Other states provide a defendant with the statutory right to a bifurcated trial when he pleads not guilty by reason of insanity and also asserts other defenses.16 In those states allowing such bifurcation, the dominant approach is to have the substantive defenses tried first, and, if necessary, the insanity defense tried thereafter. See generally Debra T. Landis, Annotation, Necessity or Propriety of Bifurcated Criminal Trial on Issue of Insanity Defense, 1 A.L.R. 4th 884 (1980 & Supp.2010);17 see also Verla Seetin Neslund, Comment, The Bifurcated Trial: Is It Used More Than It Is Useful?, 31 Emory L.J. 441 (1982).
Some state legislatures have provided for a procedure allowing a criminal defendant to make an election as to the sequencing of his defenses.18 Other states leave the issue of bifurcation to the sound discretion of the trial judge.19 A pivotal consideration in several of those states is whether “the accused has a substantial defense on the merits which may be prejudiced by the admission of evidence as to the insanity defense.”20 Landis, supra, 1 A.L.R. 4th 884 at § 2[a]. However, not all states follow that approach. Id. at § 4; see also Neslund, supra, 31 Emory L.J. at 486–87.21 Moreover, some states have held that mandating bifurcation of these issues is unconstitutional.22
Despite these wide variations in practice among the states, one thing is clear. The bifurcated sequence called for under Khan, mandating that the insanity issues be tried first, is an outlier. The vast majority of states that have considered the issue have not adopted a similar approach. In fact, neither of the parties have identified in their briefs another jurisdiction that follows the Khan bifurcation sequence. That only increases our reluctance to reaffirm Khan's holding.
These abundant reasons persuade us to depart from the bifurcated sequence set forth in Khan. We do not agree with Khan that an interposed insanity defense must be tried first before the State has met its evidential burden of establishing guilt beyond a reasonable doubt or before a defendant has received an opportunity to seek an acquittal on the merits. Khan also prescribes a sequence that is opposite to that followed by most other states allowing bifurcation. In fact, the trial judge in this very case expressed in his bench comments some reluctance to apply Khan. For these reasons, we decline to follow Khan in this case.
That said, we face considerable constraints, particularly as an intermediate appellate court deciding an appeal involving only two lawyers23 and a rather idiosyncratic procedural history, in designing an optimal procedure that prospectively should take Khan's place. For many reasons, the design issues are troublesome.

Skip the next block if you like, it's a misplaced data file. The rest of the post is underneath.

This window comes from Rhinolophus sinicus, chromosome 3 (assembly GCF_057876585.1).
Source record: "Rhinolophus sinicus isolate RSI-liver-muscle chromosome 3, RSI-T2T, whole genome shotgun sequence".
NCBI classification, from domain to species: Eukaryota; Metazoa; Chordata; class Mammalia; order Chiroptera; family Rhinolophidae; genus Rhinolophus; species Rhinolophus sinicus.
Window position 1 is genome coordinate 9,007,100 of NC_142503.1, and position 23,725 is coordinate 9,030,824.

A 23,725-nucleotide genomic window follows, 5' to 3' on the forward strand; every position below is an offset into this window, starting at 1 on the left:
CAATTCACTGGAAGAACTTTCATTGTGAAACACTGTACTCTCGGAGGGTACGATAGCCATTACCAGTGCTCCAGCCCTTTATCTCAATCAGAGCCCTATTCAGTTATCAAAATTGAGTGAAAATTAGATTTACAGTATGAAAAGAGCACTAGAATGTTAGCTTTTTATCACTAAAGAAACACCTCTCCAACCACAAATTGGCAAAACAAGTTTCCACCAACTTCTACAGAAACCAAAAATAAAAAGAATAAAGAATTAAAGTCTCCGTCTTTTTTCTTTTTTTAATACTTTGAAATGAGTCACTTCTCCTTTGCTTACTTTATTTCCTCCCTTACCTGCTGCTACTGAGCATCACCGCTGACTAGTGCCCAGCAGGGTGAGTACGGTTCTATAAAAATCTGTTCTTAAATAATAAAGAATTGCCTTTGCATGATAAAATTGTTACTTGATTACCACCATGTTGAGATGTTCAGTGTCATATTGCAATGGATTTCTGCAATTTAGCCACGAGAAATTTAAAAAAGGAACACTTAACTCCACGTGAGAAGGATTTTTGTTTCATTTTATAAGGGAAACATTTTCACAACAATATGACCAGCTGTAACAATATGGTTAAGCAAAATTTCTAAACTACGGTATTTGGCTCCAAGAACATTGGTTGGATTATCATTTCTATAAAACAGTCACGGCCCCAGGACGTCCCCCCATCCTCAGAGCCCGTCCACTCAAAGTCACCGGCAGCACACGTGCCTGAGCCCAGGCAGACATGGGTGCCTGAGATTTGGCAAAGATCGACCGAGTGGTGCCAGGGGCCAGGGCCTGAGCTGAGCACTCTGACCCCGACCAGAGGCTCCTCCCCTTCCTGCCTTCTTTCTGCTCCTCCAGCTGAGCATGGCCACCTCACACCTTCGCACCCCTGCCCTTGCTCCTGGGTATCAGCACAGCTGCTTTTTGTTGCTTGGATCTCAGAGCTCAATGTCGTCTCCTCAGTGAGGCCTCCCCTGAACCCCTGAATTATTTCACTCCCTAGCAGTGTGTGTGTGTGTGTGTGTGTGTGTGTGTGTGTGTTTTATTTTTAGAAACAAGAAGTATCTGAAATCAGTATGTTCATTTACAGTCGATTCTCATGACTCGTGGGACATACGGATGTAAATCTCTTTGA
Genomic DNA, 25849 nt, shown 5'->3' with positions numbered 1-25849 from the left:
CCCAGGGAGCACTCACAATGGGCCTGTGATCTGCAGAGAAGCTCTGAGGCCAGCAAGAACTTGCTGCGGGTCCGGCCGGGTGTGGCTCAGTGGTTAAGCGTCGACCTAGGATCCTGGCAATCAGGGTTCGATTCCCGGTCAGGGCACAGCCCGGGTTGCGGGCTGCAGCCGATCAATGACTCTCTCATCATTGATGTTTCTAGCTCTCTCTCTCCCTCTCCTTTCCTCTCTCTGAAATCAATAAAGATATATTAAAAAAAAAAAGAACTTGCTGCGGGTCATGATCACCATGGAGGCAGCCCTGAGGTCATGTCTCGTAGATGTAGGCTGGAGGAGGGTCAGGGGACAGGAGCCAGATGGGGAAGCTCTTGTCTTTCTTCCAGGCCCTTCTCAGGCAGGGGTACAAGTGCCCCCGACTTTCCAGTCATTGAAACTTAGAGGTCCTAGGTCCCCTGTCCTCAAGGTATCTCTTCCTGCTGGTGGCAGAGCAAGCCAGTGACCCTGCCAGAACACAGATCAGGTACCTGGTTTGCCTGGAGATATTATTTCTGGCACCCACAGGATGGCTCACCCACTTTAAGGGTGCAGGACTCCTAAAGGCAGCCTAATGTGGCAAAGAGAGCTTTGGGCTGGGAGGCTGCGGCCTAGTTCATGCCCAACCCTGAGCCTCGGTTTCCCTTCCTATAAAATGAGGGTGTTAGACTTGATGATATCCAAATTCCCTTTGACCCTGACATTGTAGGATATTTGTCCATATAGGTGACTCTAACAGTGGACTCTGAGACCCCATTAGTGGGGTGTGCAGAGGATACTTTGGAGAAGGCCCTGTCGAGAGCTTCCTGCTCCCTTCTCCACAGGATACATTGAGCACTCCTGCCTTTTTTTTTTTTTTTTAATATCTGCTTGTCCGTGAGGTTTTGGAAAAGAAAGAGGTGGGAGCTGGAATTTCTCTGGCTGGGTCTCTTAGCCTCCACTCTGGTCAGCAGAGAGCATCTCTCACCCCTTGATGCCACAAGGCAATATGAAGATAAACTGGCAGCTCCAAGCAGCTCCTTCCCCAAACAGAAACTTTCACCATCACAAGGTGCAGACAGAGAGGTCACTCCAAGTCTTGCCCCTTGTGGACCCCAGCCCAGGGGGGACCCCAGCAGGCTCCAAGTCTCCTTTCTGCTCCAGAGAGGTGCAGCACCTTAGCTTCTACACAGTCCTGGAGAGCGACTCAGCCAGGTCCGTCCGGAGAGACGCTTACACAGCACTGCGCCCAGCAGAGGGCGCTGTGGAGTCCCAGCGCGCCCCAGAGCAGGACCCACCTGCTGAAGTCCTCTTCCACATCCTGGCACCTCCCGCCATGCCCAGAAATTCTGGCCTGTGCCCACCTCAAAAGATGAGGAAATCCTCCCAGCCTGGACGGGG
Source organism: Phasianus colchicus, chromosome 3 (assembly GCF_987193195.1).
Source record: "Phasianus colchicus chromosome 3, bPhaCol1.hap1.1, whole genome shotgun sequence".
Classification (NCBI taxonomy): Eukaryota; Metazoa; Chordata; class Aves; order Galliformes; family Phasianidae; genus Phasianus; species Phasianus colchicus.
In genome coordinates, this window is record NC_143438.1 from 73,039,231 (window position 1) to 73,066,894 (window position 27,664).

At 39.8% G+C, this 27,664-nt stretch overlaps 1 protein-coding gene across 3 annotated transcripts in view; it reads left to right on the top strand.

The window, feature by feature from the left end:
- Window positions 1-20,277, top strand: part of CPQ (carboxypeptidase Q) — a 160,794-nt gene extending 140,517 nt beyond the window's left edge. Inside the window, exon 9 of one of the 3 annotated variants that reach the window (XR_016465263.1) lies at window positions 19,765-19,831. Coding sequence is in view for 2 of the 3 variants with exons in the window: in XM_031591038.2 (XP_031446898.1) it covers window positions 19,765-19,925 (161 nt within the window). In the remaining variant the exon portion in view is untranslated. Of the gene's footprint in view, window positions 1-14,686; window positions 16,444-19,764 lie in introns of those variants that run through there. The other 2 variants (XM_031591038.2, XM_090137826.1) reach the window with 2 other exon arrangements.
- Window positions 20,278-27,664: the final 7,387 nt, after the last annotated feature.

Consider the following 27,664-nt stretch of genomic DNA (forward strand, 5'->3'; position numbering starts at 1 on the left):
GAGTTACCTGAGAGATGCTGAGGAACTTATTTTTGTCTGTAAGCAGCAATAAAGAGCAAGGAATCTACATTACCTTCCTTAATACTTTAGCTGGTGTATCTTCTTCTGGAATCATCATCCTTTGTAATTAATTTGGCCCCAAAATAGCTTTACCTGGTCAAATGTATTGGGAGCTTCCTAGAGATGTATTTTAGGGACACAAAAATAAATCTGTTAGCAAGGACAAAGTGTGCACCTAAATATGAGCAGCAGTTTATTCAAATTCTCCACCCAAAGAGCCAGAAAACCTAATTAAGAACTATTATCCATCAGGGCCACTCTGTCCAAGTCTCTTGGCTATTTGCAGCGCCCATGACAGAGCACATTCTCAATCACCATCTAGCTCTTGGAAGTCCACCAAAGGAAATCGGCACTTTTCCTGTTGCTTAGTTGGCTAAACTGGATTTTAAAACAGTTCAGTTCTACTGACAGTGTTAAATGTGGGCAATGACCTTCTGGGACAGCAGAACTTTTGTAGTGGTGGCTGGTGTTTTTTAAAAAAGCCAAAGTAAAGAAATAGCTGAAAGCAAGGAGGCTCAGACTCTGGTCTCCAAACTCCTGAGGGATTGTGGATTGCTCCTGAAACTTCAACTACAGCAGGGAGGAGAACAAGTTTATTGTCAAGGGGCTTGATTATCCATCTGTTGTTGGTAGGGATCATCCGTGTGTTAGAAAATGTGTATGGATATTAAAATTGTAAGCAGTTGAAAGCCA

The simultaneous pendency of a self-defense claim and an insanity defense in a homicide trial places both sides in an awkward position. The proofs necessarily must delve, at least to some degree, into the defendant's state of mind at the time of the killing. In endeavoring to secure a conviction in this case, for example, the prosecution will want to show that defendant had no justification to use deadly force, and that his perceived need to defend himself from an attack was irrational. However, if the State presses that argument of irrational perception too far, it runs the risk that doing so will help validate defendant's insanity defense. On the other hand, defendant must be careful in advancing his self-defense theory of portraying himself too much as a rational actor, for if the self-defense theory fails, his assertion that he knew what he was doing in deploying deadly force will undermine his separate contention of insanity.
When a mental health expert who has evaluated a defendant testifies, trial counsel for both sides can have ambivalence about the opinions that the expert renders. If the expert states that the defendant was delusional, that could help defeat the self-defense claim, but also could bolster an insanity defense. Similarly, an expert who opines that the defendant is and was perfectly sane may help the State on the insanity issue, but also might fortify the defendant's contention that he justifiably perceived the need to ward off an attacker.